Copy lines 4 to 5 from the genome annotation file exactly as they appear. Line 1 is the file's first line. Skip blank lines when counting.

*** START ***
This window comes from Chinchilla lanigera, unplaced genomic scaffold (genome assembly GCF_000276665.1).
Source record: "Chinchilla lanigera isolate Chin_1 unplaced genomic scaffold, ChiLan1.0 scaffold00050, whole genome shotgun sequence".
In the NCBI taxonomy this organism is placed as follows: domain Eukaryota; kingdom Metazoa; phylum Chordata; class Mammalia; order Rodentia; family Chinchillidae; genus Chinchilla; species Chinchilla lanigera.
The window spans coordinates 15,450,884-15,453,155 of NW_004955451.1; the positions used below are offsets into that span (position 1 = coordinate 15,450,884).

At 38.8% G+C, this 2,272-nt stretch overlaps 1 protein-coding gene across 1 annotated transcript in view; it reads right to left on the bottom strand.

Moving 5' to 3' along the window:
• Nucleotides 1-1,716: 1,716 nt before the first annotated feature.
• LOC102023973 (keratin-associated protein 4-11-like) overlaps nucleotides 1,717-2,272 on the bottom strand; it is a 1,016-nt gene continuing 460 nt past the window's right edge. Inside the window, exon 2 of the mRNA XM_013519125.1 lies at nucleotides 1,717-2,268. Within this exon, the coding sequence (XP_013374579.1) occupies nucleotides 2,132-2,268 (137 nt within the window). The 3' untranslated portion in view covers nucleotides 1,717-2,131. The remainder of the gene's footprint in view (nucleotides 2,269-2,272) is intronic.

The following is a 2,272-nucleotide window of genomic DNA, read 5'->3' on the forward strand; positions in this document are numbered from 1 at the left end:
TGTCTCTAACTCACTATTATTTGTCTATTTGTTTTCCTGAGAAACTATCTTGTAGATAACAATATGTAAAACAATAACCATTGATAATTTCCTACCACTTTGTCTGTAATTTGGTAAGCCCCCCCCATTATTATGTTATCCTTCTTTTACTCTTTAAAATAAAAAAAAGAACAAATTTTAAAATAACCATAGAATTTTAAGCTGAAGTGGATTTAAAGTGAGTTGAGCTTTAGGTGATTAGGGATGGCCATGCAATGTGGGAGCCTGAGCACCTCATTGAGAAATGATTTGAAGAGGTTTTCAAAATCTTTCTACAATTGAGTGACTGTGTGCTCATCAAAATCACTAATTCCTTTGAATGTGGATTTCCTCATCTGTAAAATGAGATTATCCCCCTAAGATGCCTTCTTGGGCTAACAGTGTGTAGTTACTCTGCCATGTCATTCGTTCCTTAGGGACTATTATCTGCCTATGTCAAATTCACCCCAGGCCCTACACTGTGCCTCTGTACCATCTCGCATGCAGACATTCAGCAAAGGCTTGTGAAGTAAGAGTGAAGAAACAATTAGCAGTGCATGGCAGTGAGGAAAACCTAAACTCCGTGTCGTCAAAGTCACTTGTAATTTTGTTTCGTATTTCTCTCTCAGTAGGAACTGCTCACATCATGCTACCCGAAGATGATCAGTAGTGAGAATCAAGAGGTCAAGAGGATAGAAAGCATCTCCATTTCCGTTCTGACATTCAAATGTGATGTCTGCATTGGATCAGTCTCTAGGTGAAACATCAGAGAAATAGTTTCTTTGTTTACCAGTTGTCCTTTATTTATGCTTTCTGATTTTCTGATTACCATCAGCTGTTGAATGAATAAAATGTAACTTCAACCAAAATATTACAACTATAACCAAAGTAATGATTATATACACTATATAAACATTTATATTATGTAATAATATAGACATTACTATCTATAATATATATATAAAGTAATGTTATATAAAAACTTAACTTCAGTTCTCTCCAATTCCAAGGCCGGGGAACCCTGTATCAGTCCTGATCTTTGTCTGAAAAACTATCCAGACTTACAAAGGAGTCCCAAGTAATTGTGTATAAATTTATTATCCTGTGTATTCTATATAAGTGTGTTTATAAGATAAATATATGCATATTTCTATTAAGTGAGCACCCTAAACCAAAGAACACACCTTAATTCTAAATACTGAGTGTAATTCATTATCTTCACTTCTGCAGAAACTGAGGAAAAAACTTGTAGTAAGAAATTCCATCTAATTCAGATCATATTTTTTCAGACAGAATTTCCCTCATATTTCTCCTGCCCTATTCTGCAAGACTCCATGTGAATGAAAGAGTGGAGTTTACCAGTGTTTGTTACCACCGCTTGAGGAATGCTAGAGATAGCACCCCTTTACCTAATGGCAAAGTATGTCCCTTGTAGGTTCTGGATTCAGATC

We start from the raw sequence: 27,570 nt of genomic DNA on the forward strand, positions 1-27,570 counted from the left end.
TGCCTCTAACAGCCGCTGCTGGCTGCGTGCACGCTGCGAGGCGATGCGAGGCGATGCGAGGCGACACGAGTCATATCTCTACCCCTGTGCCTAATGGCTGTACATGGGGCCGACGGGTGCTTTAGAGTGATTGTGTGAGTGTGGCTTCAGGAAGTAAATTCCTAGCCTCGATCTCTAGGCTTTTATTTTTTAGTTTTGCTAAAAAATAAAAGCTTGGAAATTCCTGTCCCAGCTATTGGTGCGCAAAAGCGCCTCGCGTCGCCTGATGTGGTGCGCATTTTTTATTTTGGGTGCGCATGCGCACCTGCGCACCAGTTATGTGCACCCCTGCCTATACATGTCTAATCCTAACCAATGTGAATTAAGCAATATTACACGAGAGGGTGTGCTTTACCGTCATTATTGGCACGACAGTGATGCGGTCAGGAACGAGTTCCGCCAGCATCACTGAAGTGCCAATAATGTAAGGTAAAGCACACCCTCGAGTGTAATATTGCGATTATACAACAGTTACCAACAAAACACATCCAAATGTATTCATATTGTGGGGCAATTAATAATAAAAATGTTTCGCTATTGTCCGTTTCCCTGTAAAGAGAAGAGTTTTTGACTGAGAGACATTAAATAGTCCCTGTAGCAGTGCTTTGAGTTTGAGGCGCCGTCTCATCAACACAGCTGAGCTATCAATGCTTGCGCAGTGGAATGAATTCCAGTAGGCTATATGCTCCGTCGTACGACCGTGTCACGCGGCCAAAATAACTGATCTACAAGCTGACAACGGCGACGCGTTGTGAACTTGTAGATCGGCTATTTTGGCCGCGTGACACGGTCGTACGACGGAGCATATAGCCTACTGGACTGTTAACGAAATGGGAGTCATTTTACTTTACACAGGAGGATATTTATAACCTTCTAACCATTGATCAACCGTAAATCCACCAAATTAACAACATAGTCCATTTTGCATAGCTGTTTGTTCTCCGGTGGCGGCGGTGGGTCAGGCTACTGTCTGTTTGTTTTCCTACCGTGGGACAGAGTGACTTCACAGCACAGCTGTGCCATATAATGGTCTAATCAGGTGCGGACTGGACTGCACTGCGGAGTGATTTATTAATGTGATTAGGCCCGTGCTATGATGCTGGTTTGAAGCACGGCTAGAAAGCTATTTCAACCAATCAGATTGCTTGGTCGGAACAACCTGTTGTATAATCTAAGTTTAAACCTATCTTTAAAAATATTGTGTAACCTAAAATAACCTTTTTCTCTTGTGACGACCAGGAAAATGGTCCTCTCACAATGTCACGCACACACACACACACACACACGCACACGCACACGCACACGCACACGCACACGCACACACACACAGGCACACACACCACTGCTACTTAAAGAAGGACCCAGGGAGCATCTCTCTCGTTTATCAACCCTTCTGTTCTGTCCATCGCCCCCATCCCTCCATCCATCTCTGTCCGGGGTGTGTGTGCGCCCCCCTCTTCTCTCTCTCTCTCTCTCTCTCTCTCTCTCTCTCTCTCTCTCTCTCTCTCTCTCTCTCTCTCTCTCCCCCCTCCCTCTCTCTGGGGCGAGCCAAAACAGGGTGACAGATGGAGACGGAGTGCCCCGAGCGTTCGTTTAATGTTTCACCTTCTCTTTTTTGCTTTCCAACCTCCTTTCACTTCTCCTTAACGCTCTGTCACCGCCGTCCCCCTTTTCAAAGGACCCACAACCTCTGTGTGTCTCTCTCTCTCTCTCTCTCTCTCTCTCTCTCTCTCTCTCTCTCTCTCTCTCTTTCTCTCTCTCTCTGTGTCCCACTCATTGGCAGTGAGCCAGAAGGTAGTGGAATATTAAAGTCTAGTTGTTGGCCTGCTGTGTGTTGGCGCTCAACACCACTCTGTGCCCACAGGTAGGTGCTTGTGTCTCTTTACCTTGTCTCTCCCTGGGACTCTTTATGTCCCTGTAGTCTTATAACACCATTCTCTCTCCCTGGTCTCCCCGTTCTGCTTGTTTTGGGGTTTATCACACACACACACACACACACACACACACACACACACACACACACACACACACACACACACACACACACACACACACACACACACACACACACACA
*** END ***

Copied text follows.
The window spans coordinates 15,450,884-15,453,155 of NW_004955451.1; the positions used below are offsets into that span (position 1 = coordinate 15,450,884).

At 38.8% G+C, this 2,272-nt stretch overlaps 1 protein-coding gene across 1 annotated transcript in view; it reads right to left on the bottom strand.